“Yesterday I was clever, so I wanted to change the world. Today I am wise, so I am changing myself.”
This is one of the refrains we can get caught in as couples. ‘If he would only be more empathetic and listen more, then I could feel more loved and want to be more intimate.’ ‘If only she would stop demanding stuff of me, appreciate me more, then I could be more empathetic, I would do anything for her if she just seemed happier with me.’
Each partner’s position re-enforces the other’s protest and the whole thing ends up snowballing to where we can be in lock-down mode, not really understanding how we got there in the first place. The reason is that it all happens so fast - the cascading and largely automatic hurts (hurt because I don’t feel understood or empathized with - does he even love me?), that go to anger or distance and withdrawal (hurt because she doesn’t appreciate me, I try my best but she just can’t see it).
While it’s true that things would be way more simple if other people were easier to deal with and more insightful or even could read our minds just sometimes. This isn’t the reality and probably for good reason - we are being challenged in our lives, and it’s not meant to be easy! And it certainly is true (especially in the Emotionally Focused Couples Therapy world), that both partners are contributing to a dynamic that is called a cycle, that happens to take over all reason and feeds off of each partner’s heightened reaction to the other partner’s reactivity. Hurt builds below the surface (as described earlier) and each partner unwittingly re-enforces the other’s worst fears.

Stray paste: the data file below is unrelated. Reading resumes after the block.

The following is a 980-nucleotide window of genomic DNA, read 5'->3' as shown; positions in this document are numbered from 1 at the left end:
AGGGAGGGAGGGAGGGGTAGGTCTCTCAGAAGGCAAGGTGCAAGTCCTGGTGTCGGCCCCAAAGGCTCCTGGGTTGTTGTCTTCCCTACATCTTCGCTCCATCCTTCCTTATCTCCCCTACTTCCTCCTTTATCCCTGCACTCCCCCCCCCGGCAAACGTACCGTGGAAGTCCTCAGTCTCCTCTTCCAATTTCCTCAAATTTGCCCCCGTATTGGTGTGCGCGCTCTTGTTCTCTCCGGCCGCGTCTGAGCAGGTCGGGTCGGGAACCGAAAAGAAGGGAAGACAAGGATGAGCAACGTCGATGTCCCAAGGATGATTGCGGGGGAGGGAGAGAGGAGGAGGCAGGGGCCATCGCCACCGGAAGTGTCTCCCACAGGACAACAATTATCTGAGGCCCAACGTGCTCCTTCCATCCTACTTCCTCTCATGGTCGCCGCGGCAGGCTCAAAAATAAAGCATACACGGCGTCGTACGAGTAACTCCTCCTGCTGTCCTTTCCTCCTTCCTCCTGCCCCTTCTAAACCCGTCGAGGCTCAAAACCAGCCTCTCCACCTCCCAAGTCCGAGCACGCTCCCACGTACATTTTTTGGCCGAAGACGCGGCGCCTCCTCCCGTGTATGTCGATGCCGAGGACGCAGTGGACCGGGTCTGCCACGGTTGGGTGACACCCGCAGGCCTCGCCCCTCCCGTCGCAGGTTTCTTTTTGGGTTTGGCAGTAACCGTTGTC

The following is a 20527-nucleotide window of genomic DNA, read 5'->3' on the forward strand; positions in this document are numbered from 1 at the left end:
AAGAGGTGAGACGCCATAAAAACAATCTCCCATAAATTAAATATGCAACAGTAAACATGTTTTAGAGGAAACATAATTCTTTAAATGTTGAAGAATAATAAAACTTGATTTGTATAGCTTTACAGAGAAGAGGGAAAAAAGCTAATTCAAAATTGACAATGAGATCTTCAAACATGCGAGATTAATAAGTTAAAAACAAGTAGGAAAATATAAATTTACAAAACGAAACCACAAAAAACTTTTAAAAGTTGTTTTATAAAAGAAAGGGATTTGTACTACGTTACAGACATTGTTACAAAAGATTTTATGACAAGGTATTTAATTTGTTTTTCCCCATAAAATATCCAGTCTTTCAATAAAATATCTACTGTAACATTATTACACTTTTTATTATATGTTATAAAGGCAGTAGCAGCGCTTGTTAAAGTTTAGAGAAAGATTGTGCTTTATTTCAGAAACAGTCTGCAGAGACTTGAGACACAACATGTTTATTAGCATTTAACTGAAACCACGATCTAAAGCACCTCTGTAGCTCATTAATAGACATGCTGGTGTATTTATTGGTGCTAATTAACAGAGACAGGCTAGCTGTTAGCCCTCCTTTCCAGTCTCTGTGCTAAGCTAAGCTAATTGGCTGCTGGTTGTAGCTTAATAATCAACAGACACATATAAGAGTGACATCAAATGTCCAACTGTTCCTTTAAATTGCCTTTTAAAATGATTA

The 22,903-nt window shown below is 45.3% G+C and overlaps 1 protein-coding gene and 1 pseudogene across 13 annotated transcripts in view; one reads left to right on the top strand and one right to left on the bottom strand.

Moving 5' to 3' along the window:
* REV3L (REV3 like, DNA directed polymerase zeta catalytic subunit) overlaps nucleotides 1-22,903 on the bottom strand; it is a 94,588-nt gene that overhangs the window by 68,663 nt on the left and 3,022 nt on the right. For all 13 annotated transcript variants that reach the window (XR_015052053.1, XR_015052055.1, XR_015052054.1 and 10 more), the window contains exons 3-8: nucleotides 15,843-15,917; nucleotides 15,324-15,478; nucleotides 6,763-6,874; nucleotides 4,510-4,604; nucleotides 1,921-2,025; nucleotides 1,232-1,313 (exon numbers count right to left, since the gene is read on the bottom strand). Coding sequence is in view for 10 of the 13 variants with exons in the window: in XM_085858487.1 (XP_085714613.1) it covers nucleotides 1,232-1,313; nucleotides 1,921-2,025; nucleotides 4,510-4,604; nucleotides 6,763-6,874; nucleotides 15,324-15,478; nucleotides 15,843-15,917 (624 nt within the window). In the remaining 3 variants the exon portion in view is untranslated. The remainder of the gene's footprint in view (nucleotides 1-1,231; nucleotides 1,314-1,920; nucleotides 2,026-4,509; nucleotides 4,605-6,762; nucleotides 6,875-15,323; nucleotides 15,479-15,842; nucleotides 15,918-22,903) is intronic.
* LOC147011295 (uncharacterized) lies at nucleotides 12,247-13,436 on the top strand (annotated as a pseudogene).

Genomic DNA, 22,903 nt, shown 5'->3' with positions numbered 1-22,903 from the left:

How to change yourself when you’re in the middle of that kind of a pickle? It’s hard hard work and you deserve a special award if you are doing it because most of us are wired to first blame the other. Why? Because it saves us from our own vulnerable, scary, deep, hidden feelings. It allows us to keep inside of our shells, in attack / defend mode, behind the medieval wall of fear with our spear ready to shove through the peep hole. So ‘changing’ yourself is not writing down a list of problems or issues or failings that you have and then bashing yourself over the head with it. It’s taking the feeling bull by the horns - the scary one - yes, going deep into those feelings that you are maybe barricading yourself from - there might be feelings of shame, fear you are not loved, fears that you are inadequate and will be abandoned. Those are the really deep ones, and therefore the scary, hard ones to feel.
In a way it sounds simple - if we could communicate from that vulnerable place with our partner then they would hear us and be much better able to provide what we are asking from them. Part of us may be afraid they will back away in horror from our raw feelings. Part of us may not be aware of these deeper feelings brewing beneath the surface in ourselves. The revealing of yourself is the real courageous act, the real way to ‘change’ yourself, the real way to reach your partner’s heart, not his or her defenses.
Katharina Sandizell, LMFT